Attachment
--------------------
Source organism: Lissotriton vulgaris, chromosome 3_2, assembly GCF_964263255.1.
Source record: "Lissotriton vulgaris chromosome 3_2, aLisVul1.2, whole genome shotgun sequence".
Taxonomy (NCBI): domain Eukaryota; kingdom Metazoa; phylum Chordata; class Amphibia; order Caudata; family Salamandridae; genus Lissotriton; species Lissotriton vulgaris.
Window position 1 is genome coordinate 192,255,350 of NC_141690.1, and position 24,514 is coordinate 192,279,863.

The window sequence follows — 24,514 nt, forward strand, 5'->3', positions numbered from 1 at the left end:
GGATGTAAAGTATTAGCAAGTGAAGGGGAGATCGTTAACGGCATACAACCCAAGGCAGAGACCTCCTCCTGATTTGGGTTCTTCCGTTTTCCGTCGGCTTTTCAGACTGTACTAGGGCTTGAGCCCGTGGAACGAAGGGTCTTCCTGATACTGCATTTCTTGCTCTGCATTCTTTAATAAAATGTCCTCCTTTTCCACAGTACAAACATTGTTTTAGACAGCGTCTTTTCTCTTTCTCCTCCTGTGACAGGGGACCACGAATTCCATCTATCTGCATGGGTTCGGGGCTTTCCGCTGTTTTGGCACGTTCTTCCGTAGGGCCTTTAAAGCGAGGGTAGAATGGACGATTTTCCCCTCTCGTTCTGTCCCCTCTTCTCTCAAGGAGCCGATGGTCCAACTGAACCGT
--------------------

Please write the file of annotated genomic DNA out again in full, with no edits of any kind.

Source organism: Lissotriton vulgaris, chromosome 3_2, assembly GCF_964263255.1.
Source record: "Lissotriton vulgaris chromosome 3_2, aLisVul1.2, whole genome shotgun sequence".
Taxonomy (NCBI): domain Eukaryota; kingdom Metazoa; phylum Chordata; class Amphibia; order Caudata; family Salamandridae; genus Lissotriton; species Lissotriton vulgaris.
Window position 1 is genome coordinate 192,255,350 of NC_141690.1, and position 24,514 is coordinate 192,279,863.

The window sequence follows — 24,514 nt, forward strand, 5'->3', positions numbered from 1 at the left end:
GGATGTAAAGTATTAGCAAGTGAAGGGGAGATCGTTAACGGCATACAACCCAAGGCAGAGACCTCCTCCTGATTTGGGTTCTTCCGTTTTCCGTCGGCTTTTCAGACTGTACTAGGGCTTGAGCCCGTGGAACGAAGGGTCTTCCTGATACTGCATTTCTTGCTCTGCATTCTTTAATAAAATGTCCTCCTTTTCCACAGTACAAACATTGTTTTAGACAGCGTCTTTTCTCTTTCTCCTCCTGTGACAGGGGACCACGAATTCCATCTATCTGCATGGGTTCGGGGCTTTCCGCTGTTTTGGCACGTTCTTCCGTAGGGCCTTTAAAGCGAGGGTAGAATGGACGATTTTCCCCTCTCGTTCTGTCCCCTCTTCTCTCAAGGAGCCGATGGTCCAACTGAACCGT